Car Tech Video: 2014 Cadillac ELR
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Car Tech Video: 2014 Cadillac ELR3:07 /
You could call it the Cadillac Volt, but that's only half the story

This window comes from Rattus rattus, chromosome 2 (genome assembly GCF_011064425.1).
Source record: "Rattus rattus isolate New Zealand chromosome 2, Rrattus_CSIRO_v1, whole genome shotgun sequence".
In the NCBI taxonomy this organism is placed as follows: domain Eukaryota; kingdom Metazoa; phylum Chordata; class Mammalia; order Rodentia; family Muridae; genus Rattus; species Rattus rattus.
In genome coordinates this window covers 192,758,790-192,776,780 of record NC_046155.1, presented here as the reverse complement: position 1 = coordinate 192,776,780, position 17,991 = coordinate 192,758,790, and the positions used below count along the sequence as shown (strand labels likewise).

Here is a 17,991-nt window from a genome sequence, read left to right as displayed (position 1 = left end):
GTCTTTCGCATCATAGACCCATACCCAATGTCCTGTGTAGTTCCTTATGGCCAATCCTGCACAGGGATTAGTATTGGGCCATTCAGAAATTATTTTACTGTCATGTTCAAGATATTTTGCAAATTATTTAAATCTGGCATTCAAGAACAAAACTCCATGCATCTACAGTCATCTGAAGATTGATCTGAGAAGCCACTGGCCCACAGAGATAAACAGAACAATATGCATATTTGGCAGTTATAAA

This is the Cadillac ELR. To unfairly put it in shorthand, you would say it's the Cadillac Volt because it has the same basic idea. It runs about 37 miles on battery only. That is gonna kick over to its gas engine, which just runs a generator and that gets you about another 300 miles until you put more gas in the tank. But you can keep going electric as long as you have gas. Some numbers: a little less than 250 horsepower, 295 foot-pounds of torque. We'll get it on the road here in a minute. Charge time is 5 hours from a dead flat battery, more like 3, 3-1/2 from your typical 20% left where a lot of folks are gonna put it. Remember, it's a range extender, so you're never stuck. This is what you used to call a personal luxury coupe in Detroit parlance, but no one uses that word anymore but it's [unk] the right phrase. Inside you're gonna find the Cadillac CUE system. We've seen and liked it before. What's added here are some new instrument panel modes and center console modes that embrace the electrification of this vehicle, so giving you some range projections, regeneration profiles, and showing you in kind of a gamified way how greenly you're driving. And of course connectivity on this vehicle from web browser or the app on your phone allows you to do all the usual sort of telematics on the go things, but also to charge it three ways: charge now, charge later, or charge when rates are lowest. That's kinda the state of the art for electric cars that are connected. Cars with the kind of torque we're talking about Here, pushing 300 foot-pounds, gets off the line beautifully- all the torque from 1 rpm, things that electric cars do natively. You might ask why we've got paddles on the wheel for a car that doesn't have a transmission. It's only got one gear set. It's a reduction gear, not a gear box. Well, these are actually regenerative braking on demand paddles. So when you pull one of these guys back- it doesn't matter which one- you're putting this guy into hard Regen mode. It's analogous to a lot of compression braking you have on a gasoline engine, and that's a great driver's tool if you know how to use them. It's a great way to dive in and out of corners instead of braking, which is a different kind of a dynamic and tends to throw a car off. One more thing I wanna show you in this brief quick look here. Look in the middle there. I've got Tour mode, Sports mode- those are fairly common. It's kinda one is more relaxed and one tightens up- throttle response, adaptive suspension firmness and activeness, and also steering response. But the next one I've got here is gonna be a Mountain mode where the car is gonna pre-generate more electricity when you're getting into a lot of hill climbing, heading up to ski or what have you. And the last one here is a Hold position. If you want to run in range extender only, use gas to make electricity and save the battery for pure EV running when you get to your destination in town, that's what that does. So there's a lot of new ones here between the controls and the modes and what you can do with your charging behaviors via an app. There's clearly a learning curve here that's part of new modern cars. I sometimes feel bad for the car dealer who's got duty delivery training. They've got to do a little tech conversation, not just a car conversation.